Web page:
Atlanta Falcons Coach Claims He Traded Brett Favre to the Green Bay Packers to Sober Him Up
Beforw Brett Favre became the face of the Green Bay Packers, he had a short stint with the Atlanta Falcons. The quarterback was not a good fit for the team, partly because he spent a lot of time in bars and overindulged in drugs and alcohol use during that time.
The Falcons’ head coach, Jerry Glanville, had enough of the young quarterback’s antics and traded him to the Packers after only one season, claiming he was doing so to sober him up.
Brett Favre had a short run with the Atlanta Falcons
As the 33rd overall pick in the 1991 NFL Draft, the 22-year-old quarterback from Southern Miss was the second-round pick for the Atlanta Falcons. Favre received a $350,000 signing bonus and signed a three-year deal with the Falcons valued at $1.4 million.
Favre only played in two games in his rookie season, throwing for a total of five snaps. According to Blogging Dirty, “During those five snaps, he completed zero passes, threw two interceptions, and was sacked for an eleven-yard loss.” After only one season, the Falcons traded Favre to the Green Bay Packers for a first-round pick.
The Daily News reported that Favre admitted he had plenty of bad habits during his time with the Falcons. The Super Bowl-winning quarterback explained, “I just said, ‘The hell with it.’ I went out every night, gained weight, and was out of shape. I didn’t study. I didn’t care.”
Favre said he would go on a “nonstop drinking and eating binge,” knowing that he wouldn’t be in the game on Sunday. His brother, Scott, who enjoyed partying with the NFL legend, said, “He didn’t think he’d ever get a chance that season, so he probably didn’t take it very seriously.” Favre continued, “Plus, you’re young and dumb and in a big, exciting city. We took advantage of it.”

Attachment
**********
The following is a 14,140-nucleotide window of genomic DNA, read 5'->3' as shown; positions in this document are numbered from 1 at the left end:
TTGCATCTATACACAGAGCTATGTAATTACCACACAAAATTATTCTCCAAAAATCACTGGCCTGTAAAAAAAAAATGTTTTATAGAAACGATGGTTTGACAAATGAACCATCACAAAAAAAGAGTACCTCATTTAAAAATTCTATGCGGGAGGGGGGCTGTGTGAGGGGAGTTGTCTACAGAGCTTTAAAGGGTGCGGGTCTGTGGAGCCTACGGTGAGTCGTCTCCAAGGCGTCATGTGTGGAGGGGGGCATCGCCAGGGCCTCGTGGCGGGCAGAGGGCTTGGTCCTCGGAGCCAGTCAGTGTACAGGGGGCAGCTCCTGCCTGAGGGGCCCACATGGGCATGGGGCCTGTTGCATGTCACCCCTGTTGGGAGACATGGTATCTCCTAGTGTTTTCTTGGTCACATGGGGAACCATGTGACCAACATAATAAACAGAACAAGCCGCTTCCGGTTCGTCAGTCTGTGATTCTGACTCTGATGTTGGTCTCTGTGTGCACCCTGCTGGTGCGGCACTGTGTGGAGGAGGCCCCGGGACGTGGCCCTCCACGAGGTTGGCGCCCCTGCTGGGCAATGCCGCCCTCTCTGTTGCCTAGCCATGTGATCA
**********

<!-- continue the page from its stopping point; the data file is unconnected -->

According to Pro Football Talk, Glanville defended his decision to trade the star quarterback, saying, “I had to get him out of Atlanta… I could not sober him up.” The Falcons head coach explained, “I sent him to a city where at 9:00 at night, the only thing that’s open is Chili Joes.” He said, “If I would have traded him to New York, nobody to this day would have known who Brett Favre ever was.”
Was Jerry Glanville truly worried about Favre’s sobriety?
Wisconsin has the third-highest rate in the nation of alcohol consumption and per capita bars. According to local radio station Mix 108, there are 3,043 bars for the 5.7 million people who live in The Badger State.
While Glanville claimed to have traded the young quarterback for his own good, the facts don’t add up. With one bar for every 1,910 cheeseheads in Green Bay, a trade to the Packers doesn’t make sense.
If Glanville was honestly worried about the quarterback’s sobriety, he might’ve been better off trading Favre to the Baltimore Ravens. Nearby Lynchburg, Virginia, only has one bar for every 84,724 residents.
According to Sports Illustrated, the head coach grew weary of trying to sober up his troublesome player, saying, “People think I didn’t like Brett Favre. Not true. It wasn’t about like or hate. I saw him do things with a football nobody did.” Glanville explained, “He could play. But he didn’t want to play. He wanted to party.”
Brett Favre cleaned up his act to become a legendary quarterback
Favre found his home at Lambeau Field and spent 16 seasons wearing the No. 4 for the Green Bay Packers.
According to Sportskeeda, “During the mid-late 1990s, the Hall of Fame QB developed an addiction to prescription medication.” Favre attended several drug rehabilitation centers to beat his dependency on Vicodin.
Known as the Gunslinger, Favre cleaned up his act. He became the NFL’s Most Valuable Player for three consecutive years from 1995 to 1997. The 11-time Pro Bowler led the Packers to a Super Bowl victory against the New England Patriots. Favre held the league’s career touchdown record, until he was surpassed in 2021 by quarterback Aaron Rodgers.
Us Weekly reported that Favre, who retired from football in 2010, “Opened up about his substance abuse issues over the years” in his memoir, Favre: For the Record.